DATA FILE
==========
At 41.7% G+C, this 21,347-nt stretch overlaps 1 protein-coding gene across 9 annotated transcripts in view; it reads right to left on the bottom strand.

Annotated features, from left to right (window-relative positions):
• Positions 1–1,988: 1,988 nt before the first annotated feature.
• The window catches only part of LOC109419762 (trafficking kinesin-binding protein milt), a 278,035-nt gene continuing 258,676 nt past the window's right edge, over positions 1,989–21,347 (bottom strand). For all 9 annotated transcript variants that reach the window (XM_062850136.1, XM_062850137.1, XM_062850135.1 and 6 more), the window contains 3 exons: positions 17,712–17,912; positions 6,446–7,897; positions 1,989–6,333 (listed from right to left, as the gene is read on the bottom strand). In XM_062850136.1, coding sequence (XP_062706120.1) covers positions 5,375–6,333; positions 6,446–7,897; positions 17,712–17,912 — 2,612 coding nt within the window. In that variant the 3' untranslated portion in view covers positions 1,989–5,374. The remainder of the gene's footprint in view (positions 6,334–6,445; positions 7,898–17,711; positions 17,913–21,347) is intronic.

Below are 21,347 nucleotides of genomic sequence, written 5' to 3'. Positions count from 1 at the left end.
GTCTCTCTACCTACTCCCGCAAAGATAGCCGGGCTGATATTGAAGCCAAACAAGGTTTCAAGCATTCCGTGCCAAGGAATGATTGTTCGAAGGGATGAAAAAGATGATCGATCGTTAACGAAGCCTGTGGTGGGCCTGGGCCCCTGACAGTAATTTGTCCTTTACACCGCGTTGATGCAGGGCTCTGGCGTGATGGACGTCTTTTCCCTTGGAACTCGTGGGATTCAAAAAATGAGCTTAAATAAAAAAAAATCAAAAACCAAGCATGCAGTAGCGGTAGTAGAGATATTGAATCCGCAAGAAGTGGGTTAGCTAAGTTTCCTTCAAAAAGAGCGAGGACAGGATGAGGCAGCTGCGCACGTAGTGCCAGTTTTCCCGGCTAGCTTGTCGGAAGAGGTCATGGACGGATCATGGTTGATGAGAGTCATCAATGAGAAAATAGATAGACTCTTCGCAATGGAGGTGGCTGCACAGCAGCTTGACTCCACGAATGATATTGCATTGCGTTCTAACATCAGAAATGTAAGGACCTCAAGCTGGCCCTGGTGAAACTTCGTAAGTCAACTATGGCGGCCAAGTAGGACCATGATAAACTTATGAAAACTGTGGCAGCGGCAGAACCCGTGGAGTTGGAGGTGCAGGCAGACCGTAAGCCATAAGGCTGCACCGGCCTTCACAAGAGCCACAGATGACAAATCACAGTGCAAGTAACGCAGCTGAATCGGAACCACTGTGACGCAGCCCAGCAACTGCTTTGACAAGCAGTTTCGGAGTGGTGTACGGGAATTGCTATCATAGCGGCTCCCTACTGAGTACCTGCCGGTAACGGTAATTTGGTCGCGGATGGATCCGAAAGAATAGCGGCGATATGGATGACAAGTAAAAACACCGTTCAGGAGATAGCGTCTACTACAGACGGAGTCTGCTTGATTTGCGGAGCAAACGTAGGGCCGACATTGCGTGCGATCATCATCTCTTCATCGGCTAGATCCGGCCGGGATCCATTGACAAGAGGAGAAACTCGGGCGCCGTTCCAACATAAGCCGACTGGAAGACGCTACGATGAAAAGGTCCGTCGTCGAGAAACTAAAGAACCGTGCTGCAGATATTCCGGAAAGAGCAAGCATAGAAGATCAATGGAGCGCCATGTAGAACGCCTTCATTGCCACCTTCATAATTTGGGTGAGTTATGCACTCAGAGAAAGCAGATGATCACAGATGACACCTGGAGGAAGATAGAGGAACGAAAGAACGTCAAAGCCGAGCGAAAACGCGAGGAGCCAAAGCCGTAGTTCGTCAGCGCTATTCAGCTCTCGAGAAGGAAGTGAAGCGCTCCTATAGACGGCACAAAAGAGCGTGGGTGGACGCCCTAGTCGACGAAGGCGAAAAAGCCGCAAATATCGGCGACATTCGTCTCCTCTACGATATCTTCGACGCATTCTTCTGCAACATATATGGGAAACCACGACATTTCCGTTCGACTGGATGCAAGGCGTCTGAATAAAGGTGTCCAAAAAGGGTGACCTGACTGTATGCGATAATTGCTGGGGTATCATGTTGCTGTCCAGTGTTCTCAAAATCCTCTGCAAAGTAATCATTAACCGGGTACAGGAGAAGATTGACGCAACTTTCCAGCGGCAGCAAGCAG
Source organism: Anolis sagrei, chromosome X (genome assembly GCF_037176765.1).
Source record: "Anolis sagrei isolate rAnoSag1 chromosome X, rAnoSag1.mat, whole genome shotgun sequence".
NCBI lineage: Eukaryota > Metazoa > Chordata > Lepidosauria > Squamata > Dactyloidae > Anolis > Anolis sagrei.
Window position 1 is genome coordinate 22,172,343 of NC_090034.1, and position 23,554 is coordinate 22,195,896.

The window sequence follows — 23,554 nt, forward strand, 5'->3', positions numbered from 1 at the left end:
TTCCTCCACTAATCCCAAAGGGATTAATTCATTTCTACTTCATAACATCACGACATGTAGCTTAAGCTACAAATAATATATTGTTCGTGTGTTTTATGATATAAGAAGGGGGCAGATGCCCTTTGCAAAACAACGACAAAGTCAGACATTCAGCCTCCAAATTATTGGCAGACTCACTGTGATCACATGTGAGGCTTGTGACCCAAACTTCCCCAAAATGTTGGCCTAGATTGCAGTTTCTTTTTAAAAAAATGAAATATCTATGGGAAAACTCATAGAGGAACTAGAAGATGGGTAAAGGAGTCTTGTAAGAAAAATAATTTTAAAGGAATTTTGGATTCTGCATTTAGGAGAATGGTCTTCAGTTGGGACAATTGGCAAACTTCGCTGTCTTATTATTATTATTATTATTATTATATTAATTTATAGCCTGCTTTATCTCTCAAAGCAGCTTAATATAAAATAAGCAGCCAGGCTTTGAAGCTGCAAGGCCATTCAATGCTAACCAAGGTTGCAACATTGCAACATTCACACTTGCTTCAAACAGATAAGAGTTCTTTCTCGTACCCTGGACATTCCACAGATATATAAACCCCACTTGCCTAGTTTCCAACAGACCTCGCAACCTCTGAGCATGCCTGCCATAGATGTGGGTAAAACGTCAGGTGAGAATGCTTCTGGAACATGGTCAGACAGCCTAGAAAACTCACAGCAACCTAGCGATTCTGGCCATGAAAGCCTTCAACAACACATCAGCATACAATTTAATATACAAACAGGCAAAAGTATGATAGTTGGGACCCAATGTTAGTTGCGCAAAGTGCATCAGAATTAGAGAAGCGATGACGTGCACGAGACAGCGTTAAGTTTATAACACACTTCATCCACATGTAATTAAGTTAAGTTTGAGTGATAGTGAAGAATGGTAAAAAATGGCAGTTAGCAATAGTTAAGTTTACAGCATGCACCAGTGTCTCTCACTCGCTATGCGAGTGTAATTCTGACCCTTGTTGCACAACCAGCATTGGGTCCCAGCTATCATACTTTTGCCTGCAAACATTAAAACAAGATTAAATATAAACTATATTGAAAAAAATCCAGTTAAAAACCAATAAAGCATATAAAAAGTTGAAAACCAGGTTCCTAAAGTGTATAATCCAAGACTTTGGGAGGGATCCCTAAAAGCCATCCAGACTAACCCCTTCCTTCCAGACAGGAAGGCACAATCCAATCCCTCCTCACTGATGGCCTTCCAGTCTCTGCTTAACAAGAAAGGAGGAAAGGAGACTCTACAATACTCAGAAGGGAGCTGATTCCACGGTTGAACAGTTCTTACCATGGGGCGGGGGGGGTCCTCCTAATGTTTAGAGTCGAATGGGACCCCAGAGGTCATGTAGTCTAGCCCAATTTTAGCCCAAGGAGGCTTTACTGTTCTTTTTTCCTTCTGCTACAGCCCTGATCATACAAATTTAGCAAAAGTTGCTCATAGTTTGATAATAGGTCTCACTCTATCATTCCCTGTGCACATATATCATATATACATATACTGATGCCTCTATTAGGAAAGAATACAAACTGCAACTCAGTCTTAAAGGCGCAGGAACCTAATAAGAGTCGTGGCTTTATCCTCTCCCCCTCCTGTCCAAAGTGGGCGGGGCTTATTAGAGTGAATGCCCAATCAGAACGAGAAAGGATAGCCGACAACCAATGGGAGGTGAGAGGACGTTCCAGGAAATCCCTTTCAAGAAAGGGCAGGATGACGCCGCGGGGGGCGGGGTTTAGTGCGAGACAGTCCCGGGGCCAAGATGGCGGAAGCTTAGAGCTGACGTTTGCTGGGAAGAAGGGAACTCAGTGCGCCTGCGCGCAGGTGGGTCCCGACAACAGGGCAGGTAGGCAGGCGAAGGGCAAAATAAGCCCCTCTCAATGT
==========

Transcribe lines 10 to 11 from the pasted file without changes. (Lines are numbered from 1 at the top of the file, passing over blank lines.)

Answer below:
Window position 1 is genome coordinate 22,172,343 of NC_090034.1, and position 23,554 is coordinate 22,195,896.

The window sequence follows — 23,554 nt, forward strand, 5'->3', positions numbered from 1 at the left end: